Death of Alexander the Great remains a mystery

WASHINGTON: What killed ancient conqueror Alexander the Great is still a mystery, pitting scientists who favor West Nile virus against those who lean toward a death from typhoid.

History says Alexander, king of Macedonia, died at 32 in 323 BC after several days of fever in Babylon. However, the cause of the fever was always unclear.

Many hypotheses have been advanced: poisoning, malaria or cirrhosis of the liver, as well as typhoid or West Nile virus.

The dispute resurfaced in the July issue of "Emerging Infectious Diseases," published by the Centers for Disease Control and Prevention, which published several arguments disputing the West Nile virus theory.

In a December 2003 article in the same publication, two US scientists, John Marr, epidemiologist at the Virginia Department of Health, and Charles Calisher of Colorado State University, argued that Alexander's death as recounted by Greek biographer Plutarch centuries later showed that he had encephalitis from West Nile virus.

The virus infects wild birds but can be transmitted to humans by infected mosquitoes. The infection generally goes undetected or has influenza-like symptoms. In some cases, the disease becomes complicated by a menengoencephalitis.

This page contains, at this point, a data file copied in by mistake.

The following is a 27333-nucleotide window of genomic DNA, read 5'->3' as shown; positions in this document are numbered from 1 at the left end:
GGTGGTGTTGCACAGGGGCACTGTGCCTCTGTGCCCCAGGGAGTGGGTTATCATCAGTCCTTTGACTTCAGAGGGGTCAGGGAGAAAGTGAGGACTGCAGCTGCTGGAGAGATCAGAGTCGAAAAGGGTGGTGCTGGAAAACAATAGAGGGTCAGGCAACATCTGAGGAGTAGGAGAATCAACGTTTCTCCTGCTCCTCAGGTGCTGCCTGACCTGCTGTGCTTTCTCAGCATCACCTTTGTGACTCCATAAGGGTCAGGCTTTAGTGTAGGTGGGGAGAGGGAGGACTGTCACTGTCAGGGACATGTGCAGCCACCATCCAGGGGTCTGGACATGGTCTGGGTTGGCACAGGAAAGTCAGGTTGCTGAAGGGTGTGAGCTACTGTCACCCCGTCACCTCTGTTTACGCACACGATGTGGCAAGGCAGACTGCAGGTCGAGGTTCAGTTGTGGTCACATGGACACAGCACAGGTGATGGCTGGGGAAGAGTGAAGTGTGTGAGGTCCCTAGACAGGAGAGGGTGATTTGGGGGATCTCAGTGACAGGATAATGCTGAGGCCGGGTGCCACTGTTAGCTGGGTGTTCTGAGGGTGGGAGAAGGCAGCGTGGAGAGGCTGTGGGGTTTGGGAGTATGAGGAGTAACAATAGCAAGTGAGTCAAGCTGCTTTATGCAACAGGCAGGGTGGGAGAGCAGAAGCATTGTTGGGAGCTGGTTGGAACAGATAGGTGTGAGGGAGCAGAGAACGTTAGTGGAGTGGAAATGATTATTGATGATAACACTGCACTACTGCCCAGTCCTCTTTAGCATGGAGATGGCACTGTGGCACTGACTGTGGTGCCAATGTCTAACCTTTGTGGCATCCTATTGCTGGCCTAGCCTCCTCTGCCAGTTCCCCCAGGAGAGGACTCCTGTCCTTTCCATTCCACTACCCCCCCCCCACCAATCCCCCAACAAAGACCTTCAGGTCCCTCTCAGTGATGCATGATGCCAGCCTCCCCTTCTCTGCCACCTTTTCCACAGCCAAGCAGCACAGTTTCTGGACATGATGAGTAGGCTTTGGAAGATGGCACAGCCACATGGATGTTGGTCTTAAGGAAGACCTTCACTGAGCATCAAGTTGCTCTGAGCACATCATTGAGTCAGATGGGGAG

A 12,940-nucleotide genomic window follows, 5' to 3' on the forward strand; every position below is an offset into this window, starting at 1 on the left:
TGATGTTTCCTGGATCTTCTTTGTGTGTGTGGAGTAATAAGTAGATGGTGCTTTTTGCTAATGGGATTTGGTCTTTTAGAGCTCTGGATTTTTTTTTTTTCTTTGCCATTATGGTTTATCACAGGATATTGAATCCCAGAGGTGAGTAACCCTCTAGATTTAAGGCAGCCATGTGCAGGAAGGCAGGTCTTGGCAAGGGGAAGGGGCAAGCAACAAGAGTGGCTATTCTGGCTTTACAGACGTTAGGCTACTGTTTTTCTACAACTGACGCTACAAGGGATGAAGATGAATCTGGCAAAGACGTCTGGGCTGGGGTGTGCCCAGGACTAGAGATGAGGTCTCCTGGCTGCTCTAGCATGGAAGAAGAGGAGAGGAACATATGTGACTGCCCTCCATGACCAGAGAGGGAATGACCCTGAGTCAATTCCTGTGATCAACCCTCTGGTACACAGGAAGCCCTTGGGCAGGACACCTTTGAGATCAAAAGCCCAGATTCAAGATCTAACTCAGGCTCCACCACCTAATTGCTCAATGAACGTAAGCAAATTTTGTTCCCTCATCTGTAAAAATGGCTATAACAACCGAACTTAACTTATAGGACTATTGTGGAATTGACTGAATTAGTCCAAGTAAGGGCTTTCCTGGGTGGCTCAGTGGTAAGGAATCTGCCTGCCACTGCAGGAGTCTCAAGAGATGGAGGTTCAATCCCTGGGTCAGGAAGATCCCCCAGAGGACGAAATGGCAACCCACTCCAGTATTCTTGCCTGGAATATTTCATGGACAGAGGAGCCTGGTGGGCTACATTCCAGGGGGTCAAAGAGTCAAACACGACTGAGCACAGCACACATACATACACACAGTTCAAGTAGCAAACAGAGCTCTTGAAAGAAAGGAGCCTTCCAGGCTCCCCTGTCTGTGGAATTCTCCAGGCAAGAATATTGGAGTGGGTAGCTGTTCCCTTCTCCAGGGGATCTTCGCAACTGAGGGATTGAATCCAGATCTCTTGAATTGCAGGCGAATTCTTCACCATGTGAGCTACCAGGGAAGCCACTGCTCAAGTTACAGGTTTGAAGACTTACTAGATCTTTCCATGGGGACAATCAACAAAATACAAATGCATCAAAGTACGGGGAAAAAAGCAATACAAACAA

Marr and Calisher lean on Plutarch's account of the deaths of a flock of ravens as Alexander entered Babylon.

David Oldach, University of Maryland School of Medicine, Baltimore, said Plutarch never meant to write a history, and Marr and Calisher were "perhaps unaware of the magnitude of Plutarch's obsession with avian auguries." Six years ago, Oldach wrote that Alexander died of typhoid - based on symptoms described by Plutarch.

Burke Cunha, of Winthrop-University Hospital in Mineola, New York, also has his doubts.

"Fevers are not usually the most conspicuous feature of West Nile encephalitis, and in most cases the fever does not usually increase or last more than two weeks. ... Alexander's final illness is more characteristic of typhoid fever."

Finally, Massimo Galli, of Milan University, Italy, said: "Encephalitis itself became a frequent complication of West Nile virus fever in 1996, suggesting the recent appearance of more pathogenic viral strains."

The dispute should get a new life in a few months, with the release of a film on Alexander by US director Oliver Stone.





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